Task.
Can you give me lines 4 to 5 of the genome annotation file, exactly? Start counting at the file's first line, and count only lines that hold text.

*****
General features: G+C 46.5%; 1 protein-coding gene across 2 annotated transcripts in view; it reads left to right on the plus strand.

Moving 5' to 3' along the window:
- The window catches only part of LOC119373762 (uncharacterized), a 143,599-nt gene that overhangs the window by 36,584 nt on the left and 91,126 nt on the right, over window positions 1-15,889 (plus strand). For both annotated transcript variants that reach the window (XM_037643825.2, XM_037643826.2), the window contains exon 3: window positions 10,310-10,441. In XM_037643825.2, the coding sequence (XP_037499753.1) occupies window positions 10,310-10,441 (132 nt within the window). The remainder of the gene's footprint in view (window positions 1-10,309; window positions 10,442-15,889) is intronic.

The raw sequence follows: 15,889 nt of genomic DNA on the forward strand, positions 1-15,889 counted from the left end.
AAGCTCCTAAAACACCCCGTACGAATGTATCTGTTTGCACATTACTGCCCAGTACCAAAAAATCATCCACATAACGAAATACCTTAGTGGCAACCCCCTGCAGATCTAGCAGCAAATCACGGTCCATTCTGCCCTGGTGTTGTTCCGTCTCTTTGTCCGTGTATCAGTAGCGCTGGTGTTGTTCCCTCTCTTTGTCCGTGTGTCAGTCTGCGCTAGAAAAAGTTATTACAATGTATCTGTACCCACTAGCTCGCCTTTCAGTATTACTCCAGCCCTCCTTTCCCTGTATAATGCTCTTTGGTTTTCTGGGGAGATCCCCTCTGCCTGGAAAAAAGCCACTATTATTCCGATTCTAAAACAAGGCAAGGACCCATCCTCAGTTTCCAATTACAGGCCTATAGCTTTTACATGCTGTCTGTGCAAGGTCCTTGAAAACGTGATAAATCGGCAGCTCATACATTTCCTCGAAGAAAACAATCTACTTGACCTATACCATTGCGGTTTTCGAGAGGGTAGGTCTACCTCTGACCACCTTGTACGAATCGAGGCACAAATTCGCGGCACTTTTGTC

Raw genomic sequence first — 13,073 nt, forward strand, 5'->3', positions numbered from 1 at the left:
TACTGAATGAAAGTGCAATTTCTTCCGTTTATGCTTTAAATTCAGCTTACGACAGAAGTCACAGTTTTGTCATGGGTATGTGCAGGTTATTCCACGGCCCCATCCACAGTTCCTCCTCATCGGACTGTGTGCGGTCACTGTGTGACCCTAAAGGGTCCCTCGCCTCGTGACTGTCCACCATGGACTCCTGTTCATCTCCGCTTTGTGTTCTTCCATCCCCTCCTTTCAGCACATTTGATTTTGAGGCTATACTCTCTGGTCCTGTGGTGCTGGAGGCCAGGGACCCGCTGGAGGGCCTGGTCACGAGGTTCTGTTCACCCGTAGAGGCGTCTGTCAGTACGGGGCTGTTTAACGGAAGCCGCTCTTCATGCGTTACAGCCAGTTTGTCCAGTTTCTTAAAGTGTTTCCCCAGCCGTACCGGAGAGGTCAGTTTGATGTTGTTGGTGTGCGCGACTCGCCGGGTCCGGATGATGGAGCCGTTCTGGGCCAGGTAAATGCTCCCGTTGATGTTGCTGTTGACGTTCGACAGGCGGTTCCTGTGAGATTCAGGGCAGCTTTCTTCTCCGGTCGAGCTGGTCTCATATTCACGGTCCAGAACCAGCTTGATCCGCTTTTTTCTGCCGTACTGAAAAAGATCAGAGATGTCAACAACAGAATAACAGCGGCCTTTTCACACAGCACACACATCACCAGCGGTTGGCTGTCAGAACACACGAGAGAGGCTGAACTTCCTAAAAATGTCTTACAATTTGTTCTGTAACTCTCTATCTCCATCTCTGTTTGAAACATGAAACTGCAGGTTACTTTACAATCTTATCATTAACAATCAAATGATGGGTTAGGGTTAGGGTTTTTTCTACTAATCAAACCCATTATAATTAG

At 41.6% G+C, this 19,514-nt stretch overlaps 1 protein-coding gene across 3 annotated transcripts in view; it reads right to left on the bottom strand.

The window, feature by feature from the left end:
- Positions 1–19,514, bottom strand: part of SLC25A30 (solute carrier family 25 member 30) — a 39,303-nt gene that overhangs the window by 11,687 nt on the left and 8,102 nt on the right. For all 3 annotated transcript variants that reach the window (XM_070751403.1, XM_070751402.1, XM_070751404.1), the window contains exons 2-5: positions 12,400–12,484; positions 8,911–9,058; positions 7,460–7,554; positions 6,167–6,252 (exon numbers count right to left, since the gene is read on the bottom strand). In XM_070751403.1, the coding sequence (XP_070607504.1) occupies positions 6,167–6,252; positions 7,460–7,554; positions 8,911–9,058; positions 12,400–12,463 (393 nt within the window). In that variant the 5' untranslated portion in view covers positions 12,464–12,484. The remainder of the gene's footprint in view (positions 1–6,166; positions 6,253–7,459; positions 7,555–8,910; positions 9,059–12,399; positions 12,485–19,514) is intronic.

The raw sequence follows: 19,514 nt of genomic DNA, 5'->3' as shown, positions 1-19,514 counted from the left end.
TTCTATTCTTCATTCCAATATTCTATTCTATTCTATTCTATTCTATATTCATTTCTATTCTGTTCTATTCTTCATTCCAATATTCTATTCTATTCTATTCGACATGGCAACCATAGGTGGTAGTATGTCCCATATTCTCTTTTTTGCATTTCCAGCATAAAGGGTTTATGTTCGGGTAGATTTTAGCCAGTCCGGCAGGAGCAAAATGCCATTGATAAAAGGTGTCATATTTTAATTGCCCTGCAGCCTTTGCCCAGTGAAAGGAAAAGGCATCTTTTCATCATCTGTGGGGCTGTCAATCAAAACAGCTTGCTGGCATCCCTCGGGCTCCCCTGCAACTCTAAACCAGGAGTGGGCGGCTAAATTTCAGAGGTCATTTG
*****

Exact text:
The raw sequence follows: 15,889 nt of genomic DNA on the forward strand, positions 1-15,889 counted from the left end.
AAGCTCCTAAAACACCCCGTACGAATGTATCTGTTTGCACATTACTGCCCAGTACCAAAAAATCATCCACATAACGAAATACCTTAGTGGCAACCCCCTGCAGATCTAGCAGCAAATCACGGTCCATTCTGCCCTGGTGTTGTTCCGTCTCTTTGTCCGTGTATCAGTAGCGCTGGTGTTGTTCCCTCTCTTTGTCCGTGTGTCAGTCTGCGCTAGAAAAAGTTATTACAATGTATCTGTACCCACTAGCTCGCCTTTCAGTATTACTCCAGCCCTCCTTTCCCTGTATAATGCTCTTTGGTTTTCTGGGGAGATCCCCTCTGCCTGGAAAAAAGCCACTATTATTCCGATTCTAAAACAAGGCAAGGACCCATCCTCAGTTTCCAATTACAGGCCTATAGCTTTTACATGCTGTCTGTGCAAGGTCCTTGAAAACGTGATAAATCGGCAGCTCATACATTTCCTCGAAGAAAACAATCTACTTGACCTATACCATTGCGGTTTTCGAGAGGGTAGGTCTACCTCTGACCACCTTGTACGAATCGAGGCACAAATTCGCGGCACTTTTGTC